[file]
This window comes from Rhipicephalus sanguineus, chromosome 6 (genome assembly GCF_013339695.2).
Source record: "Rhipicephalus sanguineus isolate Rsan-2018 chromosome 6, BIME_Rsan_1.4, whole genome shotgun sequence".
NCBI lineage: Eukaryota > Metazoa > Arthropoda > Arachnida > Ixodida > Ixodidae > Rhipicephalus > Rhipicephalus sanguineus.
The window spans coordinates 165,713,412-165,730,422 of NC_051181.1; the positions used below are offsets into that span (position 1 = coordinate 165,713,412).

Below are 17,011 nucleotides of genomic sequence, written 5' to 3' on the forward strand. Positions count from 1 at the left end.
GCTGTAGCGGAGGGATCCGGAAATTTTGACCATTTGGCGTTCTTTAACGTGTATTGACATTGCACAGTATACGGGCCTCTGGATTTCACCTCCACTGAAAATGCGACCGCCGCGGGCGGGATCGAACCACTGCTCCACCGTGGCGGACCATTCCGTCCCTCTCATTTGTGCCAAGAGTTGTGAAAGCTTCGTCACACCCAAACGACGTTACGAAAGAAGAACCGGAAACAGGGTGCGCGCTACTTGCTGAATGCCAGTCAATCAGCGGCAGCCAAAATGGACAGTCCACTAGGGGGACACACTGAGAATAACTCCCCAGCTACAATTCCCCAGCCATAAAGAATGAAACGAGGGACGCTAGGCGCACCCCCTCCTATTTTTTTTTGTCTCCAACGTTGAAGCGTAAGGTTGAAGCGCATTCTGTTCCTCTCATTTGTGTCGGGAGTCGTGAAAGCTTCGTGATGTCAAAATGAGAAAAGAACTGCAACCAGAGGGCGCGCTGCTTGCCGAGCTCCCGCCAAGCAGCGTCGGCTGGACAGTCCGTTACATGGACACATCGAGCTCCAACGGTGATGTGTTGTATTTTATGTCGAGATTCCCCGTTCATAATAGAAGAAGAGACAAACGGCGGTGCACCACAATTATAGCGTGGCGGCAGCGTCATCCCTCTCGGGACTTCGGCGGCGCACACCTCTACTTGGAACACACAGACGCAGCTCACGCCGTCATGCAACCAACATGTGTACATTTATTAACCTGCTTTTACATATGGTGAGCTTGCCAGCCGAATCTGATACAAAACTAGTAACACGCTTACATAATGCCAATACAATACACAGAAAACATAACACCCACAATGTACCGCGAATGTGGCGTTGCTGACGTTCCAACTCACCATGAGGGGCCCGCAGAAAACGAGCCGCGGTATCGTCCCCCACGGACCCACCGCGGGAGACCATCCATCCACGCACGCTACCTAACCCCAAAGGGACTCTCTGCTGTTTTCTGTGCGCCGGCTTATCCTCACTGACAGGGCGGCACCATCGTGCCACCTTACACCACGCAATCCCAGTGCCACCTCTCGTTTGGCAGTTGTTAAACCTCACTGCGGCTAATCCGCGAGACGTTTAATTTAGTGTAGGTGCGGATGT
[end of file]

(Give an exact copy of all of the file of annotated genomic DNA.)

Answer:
This window comes from Rhipicephalus sanguineus, chromosome 6 (genome assembly GCF_013339695.2).
Source record: "Rhipicephalus sanguineus isolate Rsan-2018 chromosome 6, BIME_Rsan_1.4, whole genome shotgun sequence".
NCBI lineage: Eukaryota > Metazoa > Arthropoda > Arachnida > Ixodida > Ixodidae > Rhipicephalus > Rhipicephalus sanguineus.
The window spans coordinates 165,713,412-165,730,422 of NC_051181.1; the positions used below are offsets into that span (position 1 = coordinate 165,713,412).

Below are 17,011 nucleotides of genomic sequence, written 5' to 3' on the forward strand. Positions count from 1 at the left end.
GCTGTAGCGGAGGGATCCGGAAATTTTGACCATTTGGCGTTCTTTAACGTGTATTGACATTGCACAGTATACGGGCCTCTGGATTTCACCTCCACTGAAAATGCGACCGCCGCGGGCGGGATCGAACCACTGCTCCACCGTGGCGGACCATTCCGTCCCTCTCATTTGTGCCAAGAGTTGTGAAAGCTTCGTCACACCCAAACGACGTTACGAAAGAAGAACCGGAAACAGGGTGCGCGCTACTTGCTGAATGCCAGTCAATCAGCGGCAGCCAAAATGGACAGTCCACTAGGGGGACACACTGAGAATAACTCCCCAGCTACAATTCCCCAGCCATAAAGAATGAAACGAGGGACGCTAGGCGCACCCCCTCCTATTTTTTTTTGTCTCCAACGTTGAAGCGTAAGGTTGAAGCGCATTCTGTTCCTCTCATTTGTGTCGGGAGTCGTGAAAGCTTCGTGATGTCAAAATGAGAAAAGAACTGCAACCAGAGGGCGCGCTGCTTGCCGAGCTCCCGCCAAGCAGCGTCGGCTGGACAGTCCGTTACATGGACACATCGAGCTCCAACGGTGATGTGTTGTATTTTATGTCGAGATTCCCCGTTCATAATAGAAGAAGAGACAAACGGCGGTGCACCACAATTATAGCGTGGCGGCAGCGTCATCCCTCTCGGGACTTCGGCGGCGCACACCTCTACTTGGAACACACAGACGCAGCTCACGCCGTCATGCAACCAACATGTGTACATTTATTAACCTGCTTTTACATATGGTGAGCTTGCCAGCCGAATCTGATACAAAACTAGTAACACGCTTACATAATGCCAATACAATACACAGAAAACATAACACCCACAATGTACCGCGAATGTGGCGTTGCTGACGTTCCAACTCACCATGAGGGGCCCGCAGAAAACGAGCCGCGGTATCGTCCCCCACGGACCCACCGCGGGAGACCATCCATCCACGCACGCTACCTAACCCCAAAGGGACTCTCTGCTGTTTTCTGTGCGCCGGCTTATCCTCACTGACAGGGCGGCACCATCGTGCCACCTTACACCACGCAATCCCAGTGCCACCTCTCGTTTGGCAGTTGTTAAACCTCACTGCGGCTAATCCGCGAGACGTTTAATTTAGTGTAGGTGCGGATGT